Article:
New blood thinners have fewer disadvantages than Coumadin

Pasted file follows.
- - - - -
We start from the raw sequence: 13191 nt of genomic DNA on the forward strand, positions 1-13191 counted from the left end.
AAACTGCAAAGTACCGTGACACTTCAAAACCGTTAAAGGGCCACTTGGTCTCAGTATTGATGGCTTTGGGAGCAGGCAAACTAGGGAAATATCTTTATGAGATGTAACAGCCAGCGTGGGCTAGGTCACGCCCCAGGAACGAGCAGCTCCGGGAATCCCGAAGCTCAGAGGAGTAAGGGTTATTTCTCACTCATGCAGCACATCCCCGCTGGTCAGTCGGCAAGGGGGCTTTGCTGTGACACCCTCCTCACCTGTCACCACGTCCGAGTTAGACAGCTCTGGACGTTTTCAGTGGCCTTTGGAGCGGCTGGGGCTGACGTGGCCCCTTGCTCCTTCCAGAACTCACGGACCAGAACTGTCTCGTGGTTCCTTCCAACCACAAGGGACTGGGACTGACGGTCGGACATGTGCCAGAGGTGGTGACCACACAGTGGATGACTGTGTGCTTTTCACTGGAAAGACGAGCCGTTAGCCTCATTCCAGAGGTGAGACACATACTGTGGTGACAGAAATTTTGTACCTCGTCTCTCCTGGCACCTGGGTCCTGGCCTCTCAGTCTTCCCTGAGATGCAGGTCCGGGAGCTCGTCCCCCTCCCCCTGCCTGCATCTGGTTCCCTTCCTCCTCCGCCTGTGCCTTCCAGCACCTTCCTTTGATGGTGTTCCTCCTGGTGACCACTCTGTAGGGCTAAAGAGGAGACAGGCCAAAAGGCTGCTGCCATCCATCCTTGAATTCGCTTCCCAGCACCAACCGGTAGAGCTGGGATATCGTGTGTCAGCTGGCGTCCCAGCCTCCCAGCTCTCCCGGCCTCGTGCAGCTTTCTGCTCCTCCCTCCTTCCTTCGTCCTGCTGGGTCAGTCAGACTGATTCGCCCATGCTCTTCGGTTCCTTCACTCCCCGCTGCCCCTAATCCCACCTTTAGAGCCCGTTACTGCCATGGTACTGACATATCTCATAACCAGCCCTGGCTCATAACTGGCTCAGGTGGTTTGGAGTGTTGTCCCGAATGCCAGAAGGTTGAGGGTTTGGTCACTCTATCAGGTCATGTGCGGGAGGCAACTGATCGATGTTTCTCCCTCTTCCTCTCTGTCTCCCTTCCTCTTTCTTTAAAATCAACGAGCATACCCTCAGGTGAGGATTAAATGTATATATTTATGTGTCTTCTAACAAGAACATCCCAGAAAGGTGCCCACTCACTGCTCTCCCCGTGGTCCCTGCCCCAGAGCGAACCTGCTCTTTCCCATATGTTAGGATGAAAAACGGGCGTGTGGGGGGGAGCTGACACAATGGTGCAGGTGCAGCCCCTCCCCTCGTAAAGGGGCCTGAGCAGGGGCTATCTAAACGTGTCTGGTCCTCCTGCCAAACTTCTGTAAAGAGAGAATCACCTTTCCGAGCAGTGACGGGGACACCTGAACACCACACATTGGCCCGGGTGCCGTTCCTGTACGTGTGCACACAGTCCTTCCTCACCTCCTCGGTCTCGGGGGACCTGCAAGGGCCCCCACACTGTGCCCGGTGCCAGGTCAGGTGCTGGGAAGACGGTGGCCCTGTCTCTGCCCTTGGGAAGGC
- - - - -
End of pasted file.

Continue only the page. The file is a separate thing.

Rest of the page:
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Two new blood thinners, Xarelto (rivaroxaban) and Pradaxa (dabigatran etexilate) have been approved by the FDA for patients with atrial fibrillation that is not caused by a heart valve problem. The application of a third drug, Eliquis (apixaban), is being considered. Atrial fibrillation is the most common type of irregular heartbeat and can lead to blood clots, which can travel to the brain and cause strokes. These new medications come with fewer disadvantages than Coumadin (warfarin), which has been the only anti-coagulant used to treat atrial fibrillation for the past three decades. Patients on Coumadin have to be monitored frequently with doctor visits. They also need to restrict their diets, including limiting their intake of alcohol, and vitamin K-rich foods including spinach and green tea. According to Sarkis Morales-Vidal, first author of a review article on the new drugs, they are more expensive than Coumadin but reduce costs of patient monitoring and blood testing.